Things are getting testy between theaters and studios as the opening of theaters looms on the horizon and studios are rethinking releases. Due to the COVID-19 pandemic, numerous studios pulled their films choosing instead to release them video on demand or shrinking the release windows from theaters to digital.
The most high profile release so far was Universal‘s Trolls World Tour. Things escalated after a Wall Street Journal report says the film earned $95 million domestically in its first 19 days. The original film earned $153.7 million domestically for its entire run and $120.9 million after 19 days.
The National Association of Theatre Owners sent out a statement:
This performance is indicative of hundreds of millions of people isolated in their homes seeking entertainment, not a shift in consumer movie viewing preferences. It is not surprising that people under shelter-in-home ordinances for weeks on end with increasingly limited entertainment options would take advantage of the movie’s direct-to-VOD move to keep children entertained, even at a premium price.
We’ll ignore the blatant falacy of “increasingly limited entertainment options.”
They also emphasized:
Universal heavily marketed the title as a theatrical release, in theaters and elsewhere, for weeks on end. That is unlikely to recur in normal times, and those costs haven’t been disclosed. While Universal may be pleased with the PVOD results of Trolls World Tour, this outcome should not be interpreted as a sign of a ‘new normal’ for Hollywood.
We’ll also ignore the weird tangent about marketing. As marketing is marketing and there might be a stronger marketing plan to be made emphasizing its exclusiveness to video on demand.
After the success of Trolls World Tour, Universal decided to release the Judd Apatow/Pete Davidson comedy The King of Staten Island in homes June 12, skipping its original June 19 theatrical release.
Warner Bros. is skipping theaters as well with Scoob! going digital on May 15, STX is taking My Spy to Amazon, Paramount/MRC‘s The Lovebirds is going to Netflix, and Artemis Fowl is releasing on Disney+. None of these films would likely have been blockbusters and will likely play well to their niche audiences on demand.
NATO also argued that the optimum price point for movie rentals are $5-$8 with $6 being the sweet spot and transactional video has been declining since 2004 with sales and rentals of individual titles at home dropping from $24.9 billion to $9.3 billion in 2019.
What’s interesting is, that $6 rental isn’t that much different from what studios get currently. With an $10 ticket at the American box office, they’d get about 60% or $6. Overseas it can be 20% to 40% depending on the arrangement. Movies begin with fees up to 90% and the fees go down. This article from The Week has an excellent explanation. So, NATO has shown studios would potentially make the same and possibly more with video on demand.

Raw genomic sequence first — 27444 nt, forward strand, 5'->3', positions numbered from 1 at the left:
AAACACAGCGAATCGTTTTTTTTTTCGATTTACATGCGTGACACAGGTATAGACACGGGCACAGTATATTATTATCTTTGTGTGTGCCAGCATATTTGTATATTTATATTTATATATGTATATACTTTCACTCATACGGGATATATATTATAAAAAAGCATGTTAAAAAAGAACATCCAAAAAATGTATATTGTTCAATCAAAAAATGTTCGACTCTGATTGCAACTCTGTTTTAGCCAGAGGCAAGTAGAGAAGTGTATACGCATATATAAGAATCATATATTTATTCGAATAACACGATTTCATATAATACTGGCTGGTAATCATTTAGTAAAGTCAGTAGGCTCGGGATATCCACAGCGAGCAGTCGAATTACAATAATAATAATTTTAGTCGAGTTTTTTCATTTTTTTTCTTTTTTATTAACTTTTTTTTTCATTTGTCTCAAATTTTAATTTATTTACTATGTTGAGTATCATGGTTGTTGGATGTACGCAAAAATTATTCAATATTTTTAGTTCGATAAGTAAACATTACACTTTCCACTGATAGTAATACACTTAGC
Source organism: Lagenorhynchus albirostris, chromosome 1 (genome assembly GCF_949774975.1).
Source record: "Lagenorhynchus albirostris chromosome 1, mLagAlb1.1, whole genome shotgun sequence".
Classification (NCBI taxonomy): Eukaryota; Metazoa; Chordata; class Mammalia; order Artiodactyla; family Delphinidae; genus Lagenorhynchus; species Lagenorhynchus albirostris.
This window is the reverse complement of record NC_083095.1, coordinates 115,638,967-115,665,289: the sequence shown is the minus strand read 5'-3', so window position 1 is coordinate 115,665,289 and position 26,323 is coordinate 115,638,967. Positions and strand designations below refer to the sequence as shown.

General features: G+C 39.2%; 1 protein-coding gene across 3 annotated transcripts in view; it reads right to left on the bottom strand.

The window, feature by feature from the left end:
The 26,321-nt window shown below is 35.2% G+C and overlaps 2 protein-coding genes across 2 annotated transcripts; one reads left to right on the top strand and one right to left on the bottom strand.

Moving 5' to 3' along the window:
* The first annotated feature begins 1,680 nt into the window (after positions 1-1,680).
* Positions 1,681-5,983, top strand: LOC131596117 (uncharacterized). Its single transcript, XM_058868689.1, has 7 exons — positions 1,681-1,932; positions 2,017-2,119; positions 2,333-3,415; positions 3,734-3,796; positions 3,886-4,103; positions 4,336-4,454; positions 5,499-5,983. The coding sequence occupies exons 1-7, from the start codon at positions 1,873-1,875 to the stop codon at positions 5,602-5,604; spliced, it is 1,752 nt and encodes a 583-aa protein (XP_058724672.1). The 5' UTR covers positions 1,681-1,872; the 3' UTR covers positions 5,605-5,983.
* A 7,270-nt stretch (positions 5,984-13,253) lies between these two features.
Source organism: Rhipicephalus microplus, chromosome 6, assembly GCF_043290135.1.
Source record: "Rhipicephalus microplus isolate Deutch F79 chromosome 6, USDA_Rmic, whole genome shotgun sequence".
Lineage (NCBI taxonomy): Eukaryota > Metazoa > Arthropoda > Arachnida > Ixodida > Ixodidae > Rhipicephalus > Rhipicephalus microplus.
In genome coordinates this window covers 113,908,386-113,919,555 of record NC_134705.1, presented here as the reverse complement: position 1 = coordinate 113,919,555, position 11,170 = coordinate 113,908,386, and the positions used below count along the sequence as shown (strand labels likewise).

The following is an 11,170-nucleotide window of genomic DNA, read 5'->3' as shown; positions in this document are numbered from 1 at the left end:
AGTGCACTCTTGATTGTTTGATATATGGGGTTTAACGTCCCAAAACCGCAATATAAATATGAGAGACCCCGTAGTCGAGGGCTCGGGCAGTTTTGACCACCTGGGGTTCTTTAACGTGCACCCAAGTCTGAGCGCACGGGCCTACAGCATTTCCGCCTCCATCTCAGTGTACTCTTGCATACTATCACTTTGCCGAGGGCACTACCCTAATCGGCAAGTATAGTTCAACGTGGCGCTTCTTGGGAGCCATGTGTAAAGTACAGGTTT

Things have ramped up further with AMC Theatres saying they will no longer play any Universal Pictures after NBCUniversal CEO Jeff Shell promising to “open titles on premium and in theaters at the same time.”
AMC Theaters chairman-CEO Adam Aron went on the attack in a letter to Universal Filmed Entertainment Group chairman Donna Langley saying:
It is disappointing to us, but Jeff’s comments as to Universal’s unilateral actions and intentions have left us with no choice. Therefore, effectively immediately AMC will no longer play any Universal movies in any of our theaters in the United States, Europe or the Middle East.
This policy affects any and all Universal movies per se, goes into effect today and as our theaters reopen, and is not some hollow or ill-considered threat. Incidentally, this policy is not aimed solely at Universal out of pique or to be punitive in any way, it also extends to any movie maker who unilaterally abandons current windowing practices absent good faith negotiations between us, so that they as distributor and we as exhibitor both benefit and neither are hurt from such changes. Currently, with the press comment today, Universal is the only studio contemplating a wholesale change to the status quo. Hence, this immediate communication in response.
Universal’s unilateral pronouncements on this issue are unpalatable to us, as has always been the case, AMC is willing to sit down with Universal to discuss different windows strategies and different economic models between your company and ours. However, in the absence of such discussions, and an acceptable conclusion thereto, our decades of incredibly successful business activity together has sadly come to an end.
Theaters are in a tough position as they need studios more than studios need them. With months of revenue lost, they need guaranteed blockbusters like Universal’s Fast and Furious 9 which has been pushed back to April 2, 2021 and Disney’s Mulan which is currently set to open July 24, 2020. Both of which would be billion-dollar films in normal environments. With more digital services being released with “captive audiences,” studios will need theaters less and less. Disney+ has over 50 million subscribers already as an example and at $7(ish) a month, that’s over 350 million reasons a month and 4.2 billion reasons yearly.